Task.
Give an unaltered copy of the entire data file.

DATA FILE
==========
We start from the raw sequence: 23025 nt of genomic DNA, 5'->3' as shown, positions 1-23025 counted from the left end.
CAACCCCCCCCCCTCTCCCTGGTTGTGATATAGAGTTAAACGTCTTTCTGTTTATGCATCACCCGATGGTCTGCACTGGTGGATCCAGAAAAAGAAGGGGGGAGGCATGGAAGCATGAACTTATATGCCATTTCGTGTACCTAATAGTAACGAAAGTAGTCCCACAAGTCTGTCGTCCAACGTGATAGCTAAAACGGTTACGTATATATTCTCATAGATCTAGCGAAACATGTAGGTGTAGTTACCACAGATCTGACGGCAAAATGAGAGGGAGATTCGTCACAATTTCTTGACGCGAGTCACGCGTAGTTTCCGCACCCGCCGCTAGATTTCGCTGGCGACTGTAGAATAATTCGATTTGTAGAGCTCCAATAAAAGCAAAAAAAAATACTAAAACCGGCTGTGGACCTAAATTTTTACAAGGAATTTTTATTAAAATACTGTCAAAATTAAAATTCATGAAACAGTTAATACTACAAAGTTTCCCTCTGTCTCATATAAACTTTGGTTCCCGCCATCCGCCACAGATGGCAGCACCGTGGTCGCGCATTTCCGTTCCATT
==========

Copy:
We start from the raw sequence: 23025 nt of genomic DNA, 5'->3' as shown, positions 1-23025 counted from the left end.
CAACCCCCCCCCCTCTCCCTGGTTGTGATATAGAGTTAAACGTCTTTCTGTTTATGCATCACCCGATGGTCTGCACTGGTGGATCCAGAAAAAGAAGGGGGGAGGCATGGAAGCATGAACTTATATGCCATTTCGTGTACCTAATAGTAACGAAAGTAGTCCCACAAGTCTGTCGTCCAACGTGATAGCTAAAACGGTTACGTATATATTCTCATAGATCTAGCGAAACATGTAGGTGTAGTTACCACAGATCTGACGGCAAAATGAGAGGGAGATTCGTCACAATTTCTTGACGCGAGTCACGCGTAGTTTCCGCACCCGCCGCTAGATTTCGCTGGCGACTGTAGAATAATTCGATTTGTAGAGCTCCAATAAAAGCAAAAAAAAATACTAAAACCGGCTGTGGACCTAAATTTTTACAAGGAATTTTTATTAAAATACTGTCAAAATTAAAATTCATGAAACAGTTAATACTACAAAGTTTCCCTCTGTCTCATATAAACTTTGGTTCCCGCCATCCGCCACAGATGGCAGCACCGTGGTCGCGCATTTCCGTTCCATT